Santa Winter Games draw Christmas lovers to the Arctic

Christmas cheer came early to Sweden's Arctic mining town of Gällivare this weekend, where Santas from around the world gathered to compete in one of the world's most important but little known sporting events: the Santa Winter Games.

Santa Winter Games draw Christmas lovers to the Arctic

“We’re getting into shape before delivering all the Christmas presents and we want to make all the children happy today,” said the only Mother Christmas taking part in the competition.

She traveled from France and donned her red suit to compete for the second year in a row.

The nine competitors and their elves paraded Saturday through the Lapland town of Gällivare, located 100 kilometres inside the Arctic Circle, to the site of the competition in the town’s centre.

Japan’s Santa Claus was accompanied by three human reindeer, who, in a gracious display of Christmas spirit, agreed to pull the sleigh of the local Santa also competing in the event.

Along the route, curious onlookers joined the procession.

Agnes, a toddler bundled up in a warm purple snowsuit, was fascinated.

“A Santa! Oh! Another one! I have to kiss them! All of them! I’ve never seen so many,” she exclaimed.

Raissa, a Russian 53-year-old, came to watch the games for the fifth year in a row.

“I like all these Santa Clauses. It’s fun and nice. It’s an event that

makes me happy,” she said with a wide grin.

As spectators watched from the sidelines, elves and reindeer handed out flags, whistles and candy to supporters.

The Father Christmas from Spain had a three-year-old helper named Marco who conscientiously completed his duties before diving face-first into the snow, as he discovered white fluffy snowflakes for the first time.

The competition included a reindeer-riding event, porridge-eating, karaoke and sack races, before the jury crowned a winner.

“Our local Laplander has to win. He rocks!” said Siri, 11, who watched the competition with her friends atop a snowy hill.

“I promised the Dutch participant that I’d root for him. He’s so nice,” said Ina-Britt, 76, who has watched each Santa Winter Games since the start in 2003.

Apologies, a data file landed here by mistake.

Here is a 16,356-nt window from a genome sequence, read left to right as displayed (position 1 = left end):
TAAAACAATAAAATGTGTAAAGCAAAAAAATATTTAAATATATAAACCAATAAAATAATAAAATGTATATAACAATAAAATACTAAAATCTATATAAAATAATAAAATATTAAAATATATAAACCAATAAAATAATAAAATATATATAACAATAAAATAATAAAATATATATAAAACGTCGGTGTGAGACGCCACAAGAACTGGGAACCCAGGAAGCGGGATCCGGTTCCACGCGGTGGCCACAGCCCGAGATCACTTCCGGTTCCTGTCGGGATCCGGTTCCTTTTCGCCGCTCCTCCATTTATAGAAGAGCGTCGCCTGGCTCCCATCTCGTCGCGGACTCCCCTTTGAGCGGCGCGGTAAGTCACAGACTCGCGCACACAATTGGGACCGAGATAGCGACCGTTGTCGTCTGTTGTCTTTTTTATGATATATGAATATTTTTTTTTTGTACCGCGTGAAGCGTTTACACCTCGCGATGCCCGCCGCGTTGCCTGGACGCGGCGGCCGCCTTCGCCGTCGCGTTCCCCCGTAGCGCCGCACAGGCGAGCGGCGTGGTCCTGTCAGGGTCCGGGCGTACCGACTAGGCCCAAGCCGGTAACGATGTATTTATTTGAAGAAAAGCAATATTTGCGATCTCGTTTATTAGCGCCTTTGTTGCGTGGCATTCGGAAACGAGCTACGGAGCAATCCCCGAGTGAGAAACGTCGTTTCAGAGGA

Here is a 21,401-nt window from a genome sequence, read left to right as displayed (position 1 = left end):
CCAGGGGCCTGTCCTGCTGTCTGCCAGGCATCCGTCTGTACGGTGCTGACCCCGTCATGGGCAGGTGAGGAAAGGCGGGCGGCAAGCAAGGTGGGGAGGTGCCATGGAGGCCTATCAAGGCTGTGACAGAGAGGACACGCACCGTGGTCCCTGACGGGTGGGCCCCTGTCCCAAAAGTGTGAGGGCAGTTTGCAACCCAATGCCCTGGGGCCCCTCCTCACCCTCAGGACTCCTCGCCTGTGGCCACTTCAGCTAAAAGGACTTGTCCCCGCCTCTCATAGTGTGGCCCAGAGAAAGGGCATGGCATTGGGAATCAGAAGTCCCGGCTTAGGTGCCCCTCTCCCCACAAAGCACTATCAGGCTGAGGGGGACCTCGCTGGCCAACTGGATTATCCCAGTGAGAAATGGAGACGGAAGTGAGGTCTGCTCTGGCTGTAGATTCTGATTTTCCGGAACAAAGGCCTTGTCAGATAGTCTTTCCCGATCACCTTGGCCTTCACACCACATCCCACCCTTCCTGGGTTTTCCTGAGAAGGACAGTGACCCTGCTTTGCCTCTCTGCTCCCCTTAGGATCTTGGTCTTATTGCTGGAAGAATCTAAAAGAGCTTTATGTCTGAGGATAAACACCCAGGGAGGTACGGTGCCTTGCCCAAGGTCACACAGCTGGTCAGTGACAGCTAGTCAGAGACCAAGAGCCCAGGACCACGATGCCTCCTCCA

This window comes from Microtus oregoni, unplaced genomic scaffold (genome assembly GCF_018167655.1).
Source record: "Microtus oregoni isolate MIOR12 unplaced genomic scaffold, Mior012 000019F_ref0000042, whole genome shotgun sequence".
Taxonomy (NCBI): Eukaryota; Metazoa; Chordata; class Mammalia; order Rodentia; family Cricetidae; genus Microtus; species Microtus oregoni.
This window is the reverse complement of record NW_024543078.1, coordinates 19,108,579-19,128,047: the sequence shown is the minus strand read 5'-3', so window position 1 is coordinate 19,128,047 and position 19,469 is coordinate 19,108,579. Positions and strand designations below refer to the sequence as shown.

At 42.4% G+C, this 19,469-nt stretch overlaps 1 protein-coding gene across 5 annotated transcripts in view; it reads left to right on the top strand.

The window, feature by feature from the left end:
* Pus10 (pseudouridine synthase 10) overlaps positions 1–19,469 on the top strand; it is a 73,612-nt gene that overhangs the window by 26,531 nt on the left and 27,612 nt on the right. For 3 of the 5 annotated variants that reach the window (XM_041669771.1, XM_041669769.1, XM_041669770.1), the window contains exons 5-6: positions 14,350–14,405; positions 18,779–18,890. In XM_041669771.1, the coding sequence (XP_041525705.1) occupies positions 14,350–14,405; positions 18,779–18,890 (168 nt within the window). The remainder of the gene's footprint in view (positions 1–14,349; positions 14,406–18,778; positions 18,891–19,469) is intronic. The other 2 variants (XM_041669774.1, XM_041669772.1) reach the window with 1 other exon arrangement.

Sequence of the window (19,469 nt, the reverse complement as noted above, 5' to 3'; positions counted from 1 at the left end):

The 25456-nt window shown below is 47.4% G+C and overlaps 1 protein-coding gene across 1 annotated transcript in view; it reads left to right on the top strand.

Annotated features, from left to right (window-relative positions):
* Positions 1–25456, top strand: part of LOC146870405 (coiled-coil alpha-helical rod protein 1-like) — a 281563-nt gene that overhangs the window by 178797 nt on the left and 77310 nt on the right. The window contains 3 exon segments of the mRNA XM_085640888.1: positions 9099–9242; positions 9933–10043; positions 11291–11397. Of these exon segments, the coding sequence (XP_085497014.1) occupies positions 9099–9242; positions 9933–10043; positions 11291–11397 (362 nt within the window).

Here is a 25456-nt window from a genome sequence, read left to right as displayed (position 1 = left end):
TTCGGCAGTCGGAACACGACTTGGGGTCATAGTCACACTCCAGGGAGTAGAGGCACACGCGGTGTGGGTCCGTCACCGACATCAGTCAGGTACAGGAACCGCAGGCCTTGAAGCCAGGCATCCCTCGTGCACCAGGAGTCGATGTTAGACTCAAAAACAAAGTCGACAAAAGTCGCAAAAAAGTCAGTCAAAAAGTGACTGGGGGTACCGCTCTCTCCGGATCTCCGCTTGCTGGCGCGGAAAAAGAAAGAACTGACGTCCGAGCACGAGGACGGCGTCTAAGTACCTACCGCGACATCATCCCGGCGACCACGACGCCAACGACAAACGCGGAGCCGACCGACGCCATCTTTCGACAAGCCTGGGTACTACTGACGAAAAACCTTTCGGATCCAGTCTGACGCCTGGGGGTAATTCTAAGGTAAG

France’s Mother Christmas said she was having fun, even though there’s a lot of effort involved.

“It’s not that easy,” she admitted between two events.

“Ho ho ho, I’m happy, Merry Christmas!” thundered in English the Chinese Father Christmas who came all the way from Hong Kong.

In the end, the Santa from the Netherlands was declared the winner of the 2012 competition.

“I’m thrilled: I’m the first to win two years in a row. I’m going to come back next year to defend my title,” he vowed.

After the competition, everyone had a smile on their lips as they drank mulled wine – or hot chocolate for the youngsters – at the town’s picturesque Christmas market.

Some 400 people braved the cold in parkas and warm boots to watch this year’s competition, a record, according to organizers.

“Next year, we’ll do things bigger,” said Mathias Svalenström, who

organizes the annual event.

AFP/The Local

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Here’s where you might get a white Christmas in Sweden

Living in Sweden normally massively boosts your chances of a white Christmas. But this year, you can only expect one in a few places. Here's where.

Here's where you might get a white Christmas in Sweden
Families enjoy snowfall on the day before New Year's Eve in Malmö, back in 2018. Photo: Johan Nilsson/TT
“If we look at Christmas Eve, it looks like it will be a white Christmas from the north of Dalarna, and then up the inner part of Norrland,” Lisa Frost, a meteorologist at Sweden's state forecaster SMHI told The Local.

“It's possible there might be little snow on the coast from about Skellefteå further north.” 
So for those living in Malmö, Gothenburg, Stockholm, and even in the northern city of Umeå, you can expect grey skies and rain. 
The culprit, a warm air front which landed on Sweden over the weekend, is set to be replaced by a colder air from Christmas Eve itself, however. 
From Boxing Day on Saturday and then over weekend, temperatures will drop and there will also be precipitation, which might mean snowfall, at least in the north, Frost said.
Värmland, Dalarna and Västernorrland, meanwhile, might even get a glimpse of the sun. 
This Christmas was already set to be different, with many unable to meet their loved ones. Now it seems it's also going to be grey and rainy. Time perhaps to stock up on glögg, gingerbread or other treats to add some warmth to the winter.
Here's a map showing the depth of snow across Sweden in the week ending Sunday December 20th. 
Source: Screengrab/SMHI